Congress must exercise it's Constitutional role.
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Originally published in the Cleveland Plain Dealer
By Robert Weiner and Daniel Sordello
As Congress now considers the pros and cons of new military action against ISIS in Syria, Afghanistan, and Iraq, both the House and Senate are reluctant to pass any war authorization despite the Constitution's requirement to do so. Sen. Robert Corker (R-TN), Chairman of Senate Foreign Relations Committee, said last month, "To bring up something that highlights the nation is divided doesn't make a lot of sense to me." Despite President Obama's renewed call at two news conferences this month for "AUMF" (Authorization for Use of Military Force, which he first proposed in 2013), the December headlines in Roll Call and The Hill say, "Congress Shrugs at WarRequest" and "New ISIL War Authorization Left for Dead."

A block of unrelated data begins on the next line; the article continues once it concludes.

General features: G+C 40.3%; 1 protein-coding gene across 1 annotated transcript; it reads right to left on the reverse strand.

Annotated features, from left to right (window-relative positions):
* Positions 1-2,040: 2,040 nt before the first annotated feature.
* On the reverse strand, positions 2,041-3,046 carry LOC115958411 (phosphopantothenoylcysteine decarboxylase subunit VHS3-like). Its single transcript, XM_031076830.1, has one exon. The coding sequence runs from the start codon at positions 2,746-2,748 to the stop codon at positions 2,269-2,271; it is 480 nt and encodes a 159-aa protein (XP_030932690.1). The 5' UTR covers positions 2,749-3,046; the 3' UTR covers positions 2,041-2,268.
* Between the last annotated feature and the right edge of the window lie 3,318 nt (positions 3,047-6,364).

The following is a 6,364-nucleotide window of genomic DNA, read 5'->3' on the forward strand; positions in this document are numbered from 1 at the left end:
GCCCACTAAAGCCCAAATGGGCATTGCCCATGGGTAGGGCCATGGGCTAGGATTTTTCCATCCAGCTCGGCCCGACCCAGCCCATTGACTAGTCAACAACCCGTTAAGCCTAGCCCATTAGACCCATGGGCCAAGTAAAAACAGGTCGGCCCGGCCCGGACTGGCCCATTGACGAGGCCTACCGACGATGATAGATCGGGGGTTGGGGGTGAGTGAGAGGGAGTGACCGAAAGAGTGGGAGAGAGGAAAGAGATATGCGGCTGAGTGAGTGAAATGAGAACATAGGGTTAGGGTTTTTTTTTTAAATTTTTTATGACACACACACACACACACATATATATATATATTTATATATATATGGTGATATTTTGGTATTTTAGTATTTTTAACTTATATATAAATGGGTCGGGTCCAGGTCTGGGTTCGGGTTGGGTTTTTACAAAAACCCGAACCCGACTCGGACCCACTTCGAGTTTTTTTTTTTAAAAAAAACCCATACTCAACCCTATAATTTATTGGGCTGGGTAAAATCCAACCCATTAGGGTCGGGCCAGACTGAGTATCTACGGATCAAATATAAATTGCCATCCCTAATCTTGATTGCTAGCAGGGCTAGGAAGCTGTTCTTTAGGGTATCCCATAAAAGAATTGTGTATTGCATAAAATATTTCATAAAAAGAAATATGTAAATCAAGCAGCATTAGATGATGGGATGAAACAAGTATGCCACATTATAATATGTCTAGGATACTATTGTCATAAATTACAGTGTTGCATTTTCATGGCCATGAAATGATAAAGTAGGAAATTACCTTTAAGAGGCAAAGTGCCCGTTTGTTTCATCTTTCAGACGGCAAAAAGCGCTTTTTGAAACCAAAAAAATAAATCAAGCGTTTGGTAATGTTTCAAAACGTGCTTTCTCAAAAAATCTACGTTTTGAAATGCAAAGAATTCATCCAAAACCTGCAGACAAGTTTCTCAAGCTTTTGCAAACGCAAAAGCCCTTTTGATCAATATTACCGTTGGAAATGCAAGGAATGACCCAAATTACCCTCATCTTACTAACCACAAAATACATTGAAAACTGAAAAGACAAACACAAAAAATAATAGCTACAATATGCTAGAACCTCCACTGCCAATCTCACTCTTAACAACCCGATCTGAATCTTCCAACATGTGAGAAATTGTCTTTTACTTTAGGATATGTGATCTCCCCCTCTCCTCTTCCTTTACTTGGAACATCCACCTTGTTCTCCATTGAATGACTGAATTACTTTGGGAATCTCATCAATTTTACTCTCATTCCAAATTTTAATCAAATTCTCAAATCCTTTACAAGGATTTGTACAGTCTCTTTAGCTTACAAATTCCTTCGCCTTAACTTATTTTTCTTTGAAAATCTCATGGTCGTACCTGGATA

While blasting Obama and other presidents for no strategy, its refusal to approve one of its own has cost the nation. None of the wars the United States has entered since WWII apart from Grenada and the Gulf War (Iraq War I) can be chalked up as a victory. The reasons for lack of victories ranges from flawed intelligence to miscalculation of ground strategies in theater to pushing an impossible ideological agenda for the nation's culture involved. Using the Constitution's regimen provided by our Founding Fathers for Congress to "declare war" could be the check and balances that would set America straight on wars, as well as assure strategy and purpose.
Wars Not Declared by Congress Since WWII:
Persian Gulf War-1990
War in Afghanistan-2001
Korean War: Stop Communist peninsula takeover (Failed)